Don’t just do something, sit there!
I wish I could say that I invented the title of this blog myself but I came across it at an online session on meditation run by Cambridge Buddhist Centre (one benefit of lockdown is being able to access stuff from my sofa that would normally be out of my reach!)
It’s taken from a quote by Zen master and Buddhist teacher, Thich Nhat Hahn : “Often we tell ourselves, “Don’t just sit there, do something!” But when we practice awareness, we discover that the opposite may be more helpful: “Don’t just do something, sit there!”
I’ll be honest, apart from meditating first thing, I find it challenging to pause and take stock during the working day. Even in my downtime, I have a habit of busying myself with chores and admin in the mistaken belief that, once I’m done, I’ll be “free” to engage in more meaningful activities like reading one of the many books piling up on the living room table.
Sometimes, that moment never arrives because I’m still ticking off my to-do list.
How easy is it for you to stop and be still?
Many of the managers and leaders I work with are in doing mode from the moment they get up, checking emails off the bat, in back-to-back meetings, often finding they don’t leave their desk all day. Even when they stop work, they’re busying themselves around the house and checking their devices as they go.
It’s like they’re a wind-up toy hurtling around and then collapsing in a heap when its “wind” eventually runs out.
The thing is, as humans, we’re not designed to be constantly “on”. We ran to get away from a sabre-toothed tiger and then we had a rest when the threat was over. When we’re always busying ourselves, our body secretes hormones like adrenaline and cortisol which give us boosts of nervous energy which keep us going.
Essentially, we’re in a state of constant stress. The bad news is that chronic stress cuts off the blood flow to the part of our brain which helps us to think and problem-solve. That in turn means we’re more impulsive and less aware of what we’re doing which makes it more challenging for us to notice our behaviour and make a different choice.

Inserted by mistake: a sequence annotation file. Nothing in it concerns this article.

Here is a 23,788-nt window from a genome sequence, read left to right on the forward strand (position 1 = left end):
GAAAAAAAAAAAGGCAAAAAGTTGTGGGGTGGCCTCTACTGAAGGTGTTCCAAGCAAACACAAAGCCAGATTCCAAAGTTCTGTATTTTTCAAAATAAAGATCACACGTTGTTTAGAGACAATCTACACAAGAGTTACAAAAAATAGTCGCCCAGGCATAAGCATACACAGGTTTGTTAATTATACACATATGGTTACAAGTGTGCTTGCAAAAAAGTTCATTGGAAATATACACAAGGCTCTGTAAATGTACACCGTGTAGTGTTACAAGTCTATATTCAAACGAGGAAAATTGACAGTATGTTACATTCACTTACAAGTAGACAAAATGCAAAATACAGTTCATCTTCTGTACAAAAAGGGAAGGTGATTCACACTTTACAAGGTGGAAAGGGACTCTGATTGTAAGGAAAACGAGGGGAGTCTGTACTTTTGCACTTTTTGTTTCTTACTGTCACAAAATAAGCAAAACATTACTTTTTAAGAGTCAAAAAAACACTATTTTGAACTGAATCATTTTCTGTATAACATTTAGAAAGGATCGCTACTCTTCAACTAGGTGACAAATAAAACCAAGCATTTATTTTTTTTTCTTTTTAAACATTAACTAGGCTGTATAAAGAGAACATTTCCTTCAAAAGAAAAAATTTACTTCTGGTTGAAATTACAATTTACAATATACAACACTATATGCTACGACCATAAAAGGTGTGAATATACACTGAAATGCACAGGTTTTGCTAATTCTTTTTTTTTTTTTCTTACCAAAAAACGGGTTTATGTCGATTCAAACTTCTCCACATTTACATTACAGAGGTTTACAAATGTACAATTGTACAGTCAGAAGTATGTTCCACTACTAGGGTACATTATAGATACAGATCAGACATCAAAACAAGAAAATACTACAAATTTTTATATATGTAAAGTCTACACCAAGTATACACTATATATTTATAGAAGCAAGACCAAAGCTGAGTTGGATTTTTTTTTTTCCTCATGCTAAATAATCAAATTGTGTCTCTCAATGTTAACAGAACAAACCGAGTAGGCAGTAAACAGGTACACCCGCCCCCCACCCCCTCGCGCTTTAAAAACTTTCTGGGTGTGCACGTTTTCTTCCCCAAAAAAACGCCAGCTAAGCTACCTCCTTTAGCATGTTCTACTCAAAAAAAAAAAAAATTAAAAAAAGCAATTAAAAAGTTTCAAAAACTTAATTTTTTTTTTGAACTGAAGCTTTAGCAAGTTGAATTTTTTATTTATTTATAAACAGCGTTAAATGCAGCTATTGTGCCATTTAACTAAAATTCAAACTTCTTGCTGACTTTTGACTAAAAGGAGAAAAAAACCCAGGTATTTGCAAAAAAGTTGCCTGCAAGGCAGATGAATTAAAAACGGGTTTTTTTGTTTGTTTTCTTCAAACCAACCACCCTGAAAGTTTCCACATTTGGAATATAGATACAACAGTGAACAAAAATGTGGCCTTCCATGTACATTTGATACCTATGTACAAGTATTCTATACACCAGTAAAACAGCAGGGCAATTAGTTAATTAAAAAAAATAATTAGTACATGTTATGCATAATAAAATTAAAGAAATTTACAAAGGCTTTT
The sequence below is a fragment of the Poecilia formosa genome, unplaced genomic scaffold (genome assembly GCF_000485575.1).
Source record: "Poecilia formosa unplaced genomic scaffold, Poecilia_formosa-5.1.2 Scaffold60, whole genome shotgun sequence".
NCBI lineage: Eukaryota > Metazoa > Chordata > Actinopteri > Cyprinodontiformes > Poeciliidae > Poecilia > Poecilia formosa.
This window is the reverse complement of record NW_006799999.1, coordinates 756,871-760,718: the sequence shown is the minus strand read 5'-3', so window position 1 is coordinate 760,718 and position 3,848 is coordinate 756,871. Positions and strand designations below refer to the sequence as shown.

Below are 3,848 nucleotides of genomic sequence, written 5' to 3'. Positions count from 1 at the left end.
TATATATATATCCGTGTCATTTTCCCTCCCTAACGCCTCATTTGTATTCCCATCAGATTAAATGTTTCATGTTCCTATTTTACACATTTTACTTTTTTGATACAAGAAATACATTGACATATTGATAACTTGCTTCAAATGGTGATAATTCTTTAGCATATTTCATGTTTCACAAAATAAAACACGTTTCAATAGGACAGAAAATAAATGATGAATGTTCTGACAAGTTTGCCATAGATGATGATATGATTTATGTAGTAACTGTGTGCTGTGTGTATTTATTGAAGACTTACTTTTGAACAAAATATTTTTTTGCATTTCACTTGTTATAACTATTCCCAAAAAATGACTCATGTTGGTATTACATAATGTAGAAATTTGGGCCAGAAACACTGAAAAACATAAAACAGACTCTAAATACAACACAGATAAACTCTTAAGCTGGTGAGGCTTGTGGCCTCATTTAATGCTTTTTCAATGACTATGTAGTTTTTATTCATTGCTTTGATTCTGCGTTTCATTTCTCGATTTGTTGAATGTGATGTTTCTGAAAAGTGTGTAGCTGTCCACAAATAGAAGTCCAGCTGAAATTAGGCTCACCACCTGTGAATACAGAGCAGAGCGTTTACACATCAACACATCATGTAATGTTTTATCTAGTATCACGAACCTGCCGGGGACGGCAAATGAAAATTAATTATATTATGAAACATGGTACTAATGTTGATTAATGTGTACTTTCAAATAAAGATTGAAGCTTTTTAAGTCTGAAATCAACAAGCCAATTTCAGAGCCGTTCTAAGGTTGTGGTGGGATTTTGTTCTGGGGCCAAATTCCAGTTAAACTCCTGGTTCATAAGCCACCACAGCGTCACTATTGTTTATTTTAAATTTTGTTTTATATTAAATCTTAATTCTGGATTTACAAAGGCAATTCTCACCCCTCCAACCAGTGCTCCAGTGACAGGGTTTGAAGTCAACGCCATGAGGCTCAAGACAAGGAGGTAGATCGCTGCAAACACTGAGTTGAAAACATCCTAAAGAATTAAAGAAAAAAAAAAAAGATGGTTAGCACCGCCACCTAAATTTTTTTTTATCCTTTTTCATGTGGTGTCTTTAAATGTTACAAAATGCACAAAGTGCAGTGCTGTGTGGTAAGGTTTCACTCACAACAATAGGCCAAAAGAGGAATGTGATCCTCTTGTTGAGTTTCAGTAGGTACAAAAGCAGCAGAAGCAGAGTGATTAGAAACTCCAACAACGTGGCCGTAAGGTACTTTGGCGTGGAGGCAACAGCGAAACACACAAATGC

If we’re all racing around doing stuff and being stressed, who’s doing the deep thinking?
Given the times we are in, we are all having to find and embrace different ways of living and working and doing business. So doesn’t that mean we need to be taking the time to think and innovate?
Research shows that to think productively and to be creative, we need to slow down and be still so that we can literally allow ourselves to hear our thoughts – not just the insistent, repetitive ones (astonishingly, 95% of our thoughts are repeated from the day before!) – but the ones beyond them that don’t often get to see the light of day : new insights, new ideas.
Doesn’t that mean that pausing to be still – to just sit, with or without a notebook and pen – is something we all need to be prioritising right now?
I’ll leave you with this quote from actor and director Jackie Chan : “Being still and doing nothing are two very different things.”
Alison Reid is a leadership and career expert. She works with high-achievers who want to step into leadership and take their career to the next level, but who need help getting out of their own way. Alison is a speaker, coach and author of the white paper Cultivating confident leadership : A 3-step process to help leaders overcome fear and unleash their potential.
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